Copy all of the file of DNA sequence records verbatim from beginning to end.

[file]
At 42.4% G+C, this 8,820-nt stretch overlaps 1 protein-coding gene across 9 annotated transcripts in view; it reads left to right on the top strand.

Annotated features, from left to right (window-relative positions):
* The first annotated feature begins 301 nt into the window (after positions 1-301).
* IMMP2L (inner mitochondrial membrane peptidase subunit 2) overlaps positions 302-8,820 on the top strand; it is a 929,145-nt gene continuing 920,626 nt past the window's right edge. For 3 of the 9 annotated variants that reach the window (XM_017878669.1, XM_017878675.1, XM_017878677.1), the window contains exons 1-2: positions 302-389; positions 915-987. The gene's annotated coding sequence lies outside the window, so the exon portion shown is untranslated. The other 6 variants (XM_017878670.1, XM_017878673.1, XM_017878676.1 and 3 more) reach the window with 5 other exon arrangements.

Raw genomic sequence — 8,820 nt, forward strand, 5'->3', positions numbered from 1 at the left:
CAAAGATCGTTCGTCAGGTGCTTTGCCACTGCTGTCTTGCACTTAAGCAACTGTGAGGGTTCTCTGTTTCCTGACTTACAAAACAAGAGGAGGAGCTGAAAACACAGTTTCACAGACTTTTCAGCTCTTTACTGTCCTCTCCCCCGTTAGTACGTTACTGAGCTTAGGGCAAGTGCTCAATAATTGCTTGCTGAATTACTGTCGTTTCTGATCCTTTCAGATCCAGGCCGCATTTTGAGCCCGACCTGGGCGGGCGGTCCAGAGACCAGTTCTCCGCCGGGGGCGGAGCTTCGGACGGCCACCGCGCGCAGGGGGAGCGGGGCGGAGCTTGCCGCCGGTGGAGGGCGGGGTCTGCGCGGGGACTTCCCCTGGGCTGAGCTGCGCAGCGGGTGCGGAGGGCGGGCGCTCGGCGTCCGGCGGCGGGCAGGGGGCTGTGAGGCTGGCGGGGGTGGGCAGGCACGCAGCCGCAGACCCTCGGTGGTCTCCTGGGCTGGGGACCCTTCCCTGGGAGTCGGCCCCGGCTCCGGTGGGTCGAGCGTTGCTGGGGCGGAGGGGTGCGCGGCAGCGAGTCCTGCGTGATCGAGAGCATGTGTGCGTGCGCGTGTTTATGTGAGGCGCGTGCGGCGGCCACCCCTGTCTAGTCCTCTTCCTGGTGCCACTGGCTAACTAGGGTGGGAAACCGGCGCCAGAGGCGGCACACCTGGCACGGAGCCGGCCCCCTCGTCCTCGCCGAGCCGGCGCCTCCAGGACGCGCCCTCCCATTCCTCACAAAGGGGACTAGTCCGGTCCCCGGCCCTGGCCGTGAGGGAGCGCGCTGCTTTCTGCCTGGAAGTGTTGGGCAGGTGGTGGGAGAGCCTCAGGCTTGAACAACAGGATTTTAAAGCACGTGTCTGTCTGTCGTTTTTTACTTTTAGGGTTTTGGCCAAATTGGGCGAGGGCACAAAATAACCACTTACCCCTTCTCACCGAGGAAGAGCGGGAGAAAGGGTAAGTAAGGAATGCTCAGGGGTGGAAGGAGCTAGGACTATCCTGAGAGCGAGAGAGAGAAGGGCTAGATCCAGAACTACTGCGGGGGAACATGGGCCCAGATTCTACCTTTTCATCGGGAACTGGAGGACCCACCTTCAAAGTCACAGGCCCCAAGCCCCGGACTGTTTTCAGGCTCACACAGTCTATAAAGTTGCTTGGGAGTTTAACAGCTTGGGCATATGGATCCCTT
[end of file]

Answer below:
At 42.4% G+C, this 8,820-nt stretch overlaps 1 protein-coding gene across 9 annotated transcripts in view; it reads left to right on the top strand.

Annotated features, from left to right (window-relative positions):
* The first annotated feature begins 301 nt into the window (after positions 1-301).
* IMMP2L (inner mitochondrial membrane peptidase subunit 2) overlaps positions 302-8,820 on the top strand; it is a 929,145-nt gene continuing 920,626 nt past the window's right edge. For 3 of the 9 annotated variants that reach the window (XM_017878669.1, XM_017878675.1, XM_017878677.1), the window contains exons 1-2: positions 302-389; positions 915-987. The gene's annotated coding sequence lies outside the window, so the exon portion shown is untranslated. The other 6 variants (XM_017878670.1, XM_017878673.1, XM_017878676.1 and 3 more) reach the window with 5 other exon arrangements.

Raw genomic sequence — 8,820 nt, forward strand, 5'->3', positions numbered from 1 at the left:
CAAAGATCGTTCGTCAGGTGCTTTGCCACTGCTGTCTTGCACTTAAGCAACTGTGAGGGTTCTCTGTTTCCTGACTTACAAAACAAGAGGAGGAGCTGAAAACACAGTTTCACAGACTTTTCAGCTCTTTACTGTCCTCTCCCCCGTTAGTACGTTACTGAGCTTAGGGCAAGTGCTCAATAATTGCTTGCTGAATTACTGTCGTTTCTGATCCTTTCAGATCCAGGCCGCATTTTGAGCCCGACCTGGGCGGGCGGTCCAGAGACCAGTTCTCCGCCGGGGGCGGAGCTTCGGACGGCCACCGCGCGCAGGGGGAGCGGGGCGGAGCTTGCCGCCGGTGGAGGGCGGGGTCTGCGCGGGGACTTCCCCTGGGCTGAGCTGCGCAGCGGGTGCGGAGGGCGGGCGCTCGGCGTCCGGCGGCGGGCAGGGGGCTGTGAGGCTGGCGGGGGTGGGCAGGCACGCAGCCGCAGACCCTCGGTGGTCTCCTGGGCTGGGGACCCTTCCCTGGGAGTCGGCCCCGGCTCCGGTGGGTCGAGCGTTGCTGGGGCGGAGGGGTGCGCGGCAGCGAGTCCTGCGTGATCGAGAGCATGTGTGCGTGCGCGTGTTTATGTGAGGCGCGTGCGGCGGCCACCCCTGTCTAGTCCTCTTCCTGGTGCCACTGGCTAACTAGGGTGGGAAACCGGCGCCAGAGGCGGCACACCTGGCACGGAGCCGGCCCCCTCGTCCTCGCCGAGCCGGCGCCTCCAGGACGCGCCCTCCCATTCCTCACAAAGGGGACTAGTCCGGTCCCCGGCCCTGGCCGTGAGGGAGCGCGCTGCTTTCTGCCTGGAAGTGTTGGGCAGGTGGTGGGAGAGCCTCAGGCTTGAACAACAGGATTTTAAAGCACGTGTCTGTCTGTCGTTTTTTACTTTTAGGGTTTTGGCCAAATTGGGCGAGGGCACAAAATAACCACTTACCCCTTCTCACCGAGGAAGAGCGGGAGAAAGGGTAAGTAAGGAATGCTCAGGGGTGGAAGGAGCTAGGACTATCCTGAGAGCGAGAGAGAGAAGGGCTAGATCCAGAACTACTGCGGGGGAACATGGGCCCAGATTCTACCTTTTCATCGGGAACTGGAGGACCCACCTTCAAAGTCACAGGCCCCAAGCCCCGGACTGTTTTCAGGCTCACACAGTCTATAAAGTTGCTTGGGAGTTTAACAGCTTGGGCATATGGATCCCTT